Saturday, April 13, 2024

Recycling plan won’t go to waste

The Government is taking steps to improve the recycling habits of New Zealanders – with three new proposals being put to the public.

“Every year New Zealand generates more than 17 million tonnes of waste and sends almost 13 million tonnes of that to landfill,” said Environment Minister, David Parker.

“We currently have inadequate rubbish collection and recycling systems. As a result, our recycling rates are low compared to other countries with better systems, and we have too much litter in our environment.

“Today I am asking New Zealanders to have their say on our ‘Transforming Recycling’ proposal to improve the way we recycle and deal with our rubbish. The proposals will help reduce litter, emissions and pressure on our environment.”

It is estimated that nationally only 28% of materials are recycled and the rest goes to landfill. By contrast, Germany, Austria and Wales have the highest recycling rates in the world, with over 50% of all waste being recycled.

“We are taking action that will make a real difference and want Kiwis to have their say,” Mr Parker said.

There are three connected proposals covered by the consultation.

The first, looks at improvements to the household kerbside recycling system, including access to food scrap collections.

“We’re going to make it simpler and easier for people to recycle right. Standardising kerbside recycling will reduce confusion and help businesses design packaging that is recyclable anywhere in New Zealand.”

“Food scraps make up more than a third of a typical household’s rubbish each week. When sent to landfill, they create greenhouse gas emissions.

“Providing access to household kerbside food scraps collections is a simple step to reduce emissions and return nutrients to the soil,” Minister Parker said.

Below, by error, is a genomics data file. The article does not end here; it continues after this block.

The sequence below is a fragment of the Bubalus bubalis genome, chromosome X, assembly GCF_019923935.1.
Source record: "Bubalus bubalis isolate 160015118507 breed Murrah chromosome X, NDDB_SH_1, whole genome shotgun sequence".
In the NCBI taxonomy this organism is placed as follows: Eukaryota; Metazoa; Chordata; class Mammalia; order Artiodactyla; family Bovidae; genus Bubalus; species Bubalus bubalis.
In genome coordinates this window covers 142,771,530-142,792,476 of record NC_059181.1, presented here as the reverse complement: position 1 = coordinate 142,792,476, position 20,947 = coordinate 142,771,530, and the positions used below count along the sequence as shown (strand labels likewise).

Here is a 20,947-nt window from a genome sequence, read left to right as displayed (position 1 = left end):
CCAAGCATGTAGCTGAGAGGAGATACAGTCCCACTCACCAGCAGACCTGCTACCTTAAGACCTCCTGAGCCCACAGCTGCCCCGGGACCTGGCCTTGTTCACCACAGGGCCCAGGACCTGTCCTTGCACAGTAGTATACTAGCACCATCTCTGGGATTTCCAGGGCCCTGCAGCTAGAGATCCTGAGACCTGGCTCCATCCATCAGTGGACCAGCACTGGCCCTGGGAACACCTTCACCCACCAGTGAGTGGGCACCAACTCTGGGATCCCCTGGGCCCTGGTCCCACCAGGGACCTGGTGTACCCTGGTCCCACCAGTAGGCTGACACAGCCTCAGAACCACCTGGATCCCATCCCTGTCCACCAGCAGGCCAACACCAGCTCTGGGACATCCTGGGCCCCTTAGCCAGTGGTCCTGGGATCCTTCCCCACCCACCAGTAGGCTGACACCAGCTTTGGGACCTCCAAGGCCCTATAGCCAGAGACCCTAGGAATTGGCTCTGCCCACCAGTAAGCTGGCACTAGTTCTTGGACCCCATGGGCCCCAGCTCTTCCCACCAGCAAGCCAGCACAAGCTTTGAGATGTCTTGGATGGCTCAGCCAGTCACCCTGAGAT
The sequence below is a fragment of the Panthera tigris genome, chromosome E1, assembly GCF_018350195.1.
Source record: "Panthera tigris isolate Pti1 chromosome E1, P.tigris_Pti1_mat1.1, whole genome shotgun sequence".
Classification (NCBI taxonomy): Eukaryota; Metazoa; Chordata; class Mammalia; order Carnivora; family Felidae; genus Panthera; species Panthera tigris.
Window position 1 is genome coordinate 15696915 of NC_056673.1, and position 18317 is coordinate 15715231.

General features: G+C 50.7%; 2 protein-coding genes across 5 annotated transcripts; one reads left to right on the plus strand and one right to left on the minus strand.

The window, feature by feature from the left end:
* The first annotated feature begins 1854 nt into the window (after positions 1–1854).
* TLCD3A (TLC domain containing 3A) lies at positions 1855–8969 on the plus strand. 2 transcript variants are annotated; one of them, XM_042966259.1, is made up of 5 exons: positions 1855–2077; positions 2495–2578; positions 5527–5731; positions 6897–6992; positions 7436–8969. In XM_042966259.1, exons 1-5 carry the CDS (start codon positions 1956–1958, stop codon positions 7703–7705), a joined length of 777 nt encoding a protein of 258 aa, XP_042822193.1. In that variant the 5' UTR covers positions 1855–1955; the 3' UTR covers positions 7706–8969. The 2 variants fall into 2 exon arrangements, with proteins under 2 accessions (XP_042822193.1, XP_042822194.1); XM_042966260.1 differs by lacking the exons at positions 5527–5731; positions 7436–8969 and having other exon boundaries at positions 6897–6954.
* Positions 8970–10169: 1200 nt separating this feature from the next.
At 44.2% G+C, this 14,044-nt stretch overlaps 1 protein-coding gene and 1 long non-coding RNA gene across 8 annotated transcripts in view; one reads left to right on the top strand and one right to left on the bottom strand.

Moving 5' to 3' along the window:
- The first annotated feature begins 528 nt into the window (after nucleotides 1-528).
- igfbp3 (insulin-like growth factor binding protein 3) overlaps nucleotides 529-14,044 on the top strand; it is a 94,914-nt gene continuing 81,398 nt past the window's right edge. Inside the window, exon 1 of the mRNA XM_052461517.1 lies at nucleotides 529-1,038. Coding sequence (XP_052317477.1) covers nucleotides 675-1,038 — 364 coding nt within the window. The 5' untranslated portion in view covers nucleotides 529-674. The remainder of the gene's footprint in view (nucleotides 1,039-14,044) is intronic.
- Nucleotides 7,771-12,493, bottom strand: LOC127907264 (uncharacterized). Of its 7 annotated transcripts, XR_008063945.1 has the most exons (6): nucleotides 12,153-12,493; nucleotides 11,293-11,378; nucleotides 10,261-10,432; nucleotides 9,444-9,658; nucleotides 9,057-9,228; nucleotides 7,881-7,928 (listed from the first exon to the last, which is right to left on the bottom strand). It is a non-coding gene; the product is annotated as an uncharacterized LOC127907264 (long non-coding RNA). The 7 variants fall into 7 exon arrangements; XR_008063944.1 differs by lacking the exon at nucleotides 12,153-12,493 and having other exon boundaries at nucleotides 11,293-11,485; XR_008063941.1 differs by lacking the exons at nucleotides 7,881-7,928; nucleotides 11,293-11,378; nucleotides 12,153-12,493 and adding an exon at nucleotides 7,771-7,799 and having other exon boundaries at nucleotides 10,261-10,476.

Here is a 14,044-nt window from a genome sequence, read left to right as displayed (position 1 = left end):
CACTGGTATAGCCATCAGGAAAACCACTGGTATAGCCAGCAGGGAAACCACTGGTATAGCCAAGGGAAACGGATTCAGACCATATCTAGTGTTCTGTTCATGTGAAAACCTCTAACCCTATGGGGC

The second proposal is for a container return scheme for beverages, to incentivise people to return empty drink containers in exchange for a small refundable deposit – deposit of 20 cents is being proposed.

“More than two billion drinks are sold every year in New Zealand. Less than half of these containers are recycled, meaning that over a billion containers end up as litter, are stockpiled, or sent to landfills every year.”

“With a container return scheme in place, we can increase our recycling rate for beverage containers to between 85% and 90%. 

“This will also result in increased supply of recovered materials for our onshore recycling systems and container manufacturers,” the Minister said.

Consistent with most overseas schemes, containers of fresh dairy milk would be exempt from the scheme. Unlike most drink containers, those for fresh milk already achieve very high recovery rates through kerbside recycling collections. However we will continue to investigate how recovery can be improved further.

The third part of the consultation focuses on diverting business food waste from landfill to reduce their carbon footprint. The food scraps can then be used to improve our soil or feed animals.

“New Zealand businesses generate 25% of all food waste that goes to landfill. Along with reducing greenhouse gas emissions, separating out food scraps can help businesses identify ways to reduce food waste and save money.

“By 2030, we want all businesses and households to separate food scraps from their rubbish.”

Public feedback will help shape the final reform proposals, the Minister said.

“We want a future where everyone reduces waste, reuses, and recycles. We know New Zealanders want to do the right thing. With these proposals, we’re putting the right foundations in place to bring our recycling systems up to global standards.”

“I would also like to acknowledge the work done by former Green Party minister Eugenie Sage during the last term of government, when she achieved important progress in New Zealand’s waste management.”

Green MP, Eugenie Sage welcomed news of the proposals.

“These are exciting initiatives. We are changing the way we view waste. That benefits nature with less litter, more materials being re-used, and less climate pollution from landfill,” she said.

Consultation will run until Sunday, 8 May. The consultation document and online submission forms will be available on the Ministry for the Environment’s website: Transforming Recycling consultation document.

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